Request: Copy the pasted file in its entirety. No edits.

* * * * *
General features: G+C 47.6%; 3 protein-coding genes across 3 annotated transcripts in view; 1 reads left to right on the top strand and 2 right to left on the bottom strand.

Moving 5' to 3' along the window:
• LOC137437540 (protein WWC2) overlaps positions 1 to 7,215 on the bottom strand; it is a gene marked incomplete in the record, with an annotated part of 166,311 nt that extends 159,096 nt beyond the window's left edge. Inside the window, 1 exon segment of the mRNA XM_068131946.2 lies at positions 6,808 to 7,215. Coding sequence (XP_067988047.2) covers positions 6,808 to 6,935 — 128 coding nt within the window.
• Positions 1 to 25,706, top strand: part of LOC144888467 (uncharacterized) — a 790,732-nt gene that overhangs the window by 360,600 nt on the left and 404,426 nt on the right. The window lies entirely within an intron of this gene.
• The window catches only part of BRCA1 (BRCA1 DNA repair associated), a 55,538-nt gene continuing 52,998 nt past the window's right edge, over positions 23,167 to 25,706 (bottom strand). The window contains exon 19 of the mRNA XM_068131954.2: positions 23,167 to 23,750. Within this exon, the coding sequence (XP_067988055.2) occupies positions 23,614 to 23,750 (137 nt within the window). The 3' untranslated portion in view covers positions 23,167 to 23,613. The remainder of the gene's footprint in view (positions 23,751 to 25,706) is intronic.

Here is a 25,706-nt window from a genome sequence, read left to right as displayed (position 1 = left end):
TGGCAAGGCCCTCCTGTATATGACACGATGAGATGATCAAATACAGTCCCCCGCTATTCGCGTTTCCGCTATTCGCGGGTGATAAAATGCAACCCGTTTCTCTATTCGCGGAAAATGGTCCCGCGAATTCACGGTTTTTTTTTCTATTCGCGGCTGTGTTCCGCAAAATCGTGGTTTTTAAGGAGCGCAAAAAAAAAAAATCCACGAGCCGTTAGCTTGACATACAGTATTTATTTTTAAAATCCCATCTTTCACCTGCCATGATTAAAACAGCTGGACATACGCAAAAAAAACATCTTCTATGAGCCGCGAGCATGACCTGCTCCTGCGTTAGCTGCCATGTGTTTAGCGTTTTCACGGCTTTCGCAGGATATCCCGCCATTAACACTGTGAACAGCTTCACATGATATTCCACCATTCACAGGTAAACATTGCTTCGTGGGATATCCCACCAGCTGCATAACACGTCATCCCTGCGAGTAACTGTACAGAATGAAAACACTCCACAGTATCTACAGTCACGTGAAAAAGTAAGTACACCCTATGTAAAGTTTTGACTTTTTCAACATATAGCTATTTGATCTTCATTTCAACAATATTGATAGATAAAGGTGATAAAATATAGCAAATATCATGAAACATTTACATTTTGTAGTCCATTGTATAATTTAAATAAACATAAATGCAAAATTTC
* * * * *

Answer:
General features: G+C 47.6%; 3 protein-coding genes across 3 annotated transcripts in view; 1 reads left to right on the top strand and 2 right to left on the bottom strand.

Moving 5' to 3' along the window:
• LOC137437540 (protein WWC2) overlaps positions 1 to 7,215 on the bottom strand; it is a gene marked incomplete in the record, with an annotated part of 166,311 nt that extends 159,096 nt beyond the window's left edge. Inside the window, 1 exon segment of the mRNA XM_068131946.2 lies at positions 6,808 to 7,215. Coding sequence (XP_067988047.2) covers positions 6,808 to 6,935 — 128 coding nt within the window.
• Positions 1 to 25,706, top strand: part of LOC144888467 (uncharacterized) — a 790,732-nt gene that overhangs the window by 360,600 nt on the left and 404,426 nt on the right. The window lies entirely within an intron of this gene.
• The window catches only part of BRCA1 (BRCA1 DNA repair associated), a 55,538-nt gene continuing 52,998 nt past the window's right edge, over positions 23,167 to 25,706 (bottom strand). The window contains exon 19 of the mRNA XM_068131954.2: positions 23,167 to 23,750. Within this exon, the coding sequence (XP_067988055.2) occupies positions 23,614 to 23,750 (137 nt within the window). The 3' untranslated portion in view covers positions 23,167 to 23,613. The remainder of the gene's footprint in view (positions 23,751 to 25,706) is intronic.

Here is a 25,706-nt window from a genome sequence, read left to right as displayed (position 1 = left end):
TGGCAAGGCCCTCCTGTATATGACACGATGAGATGATCAAATACAGTCCCCCGCTATTCGCGTTTCCGCTATTCGCGGGTGATAAAATGCAACCCGTTTCTCTATTCGCGGAAAATGGTCCCGCGAATTCACGGTTTTTTTTTCTATTCGCGGCTGTGTTCCGCAAAATCGTGGTTTTTAAGGAGCGCAAAAAAAAAAAATCCACGAGCCGTTAGCTTGACATACAGTATTTATTTTTAAAATCCCATCTTTCACCTGCCATGATTAAAACAGCTGGACATACGCAAAAAAAACATCTTCTATGAGCCGCGAGCATGACCTGCTCCTGCGTTAGCTGCCATGTGTTTAGCGTTTTCACGGCTTTCGCAGGATATCCCGCCATTAACACTGTGAACAGCTTCACATGATATTCCACCATTCACAGGTAAACATTGCTTCGTGGGATATCCCACCAGCTGCATAACACGTCATCCCTGCGAGTAACTGTACAGAATGAAAACACTCCACAGTATCTACAGTCACGTGAAAAAGTAAGTACACCCTATGTAAAGTTTTGACTTTTTCAACATATAGCTATTTGATCTTCATTTCAACAATATTGATAGATAAAGGTGATAAAATATAGCAAATATCATGAAACATTTACATTTTGTAGTCCATTGTATAATTTAAATAAACATAAATGCAAAATTTC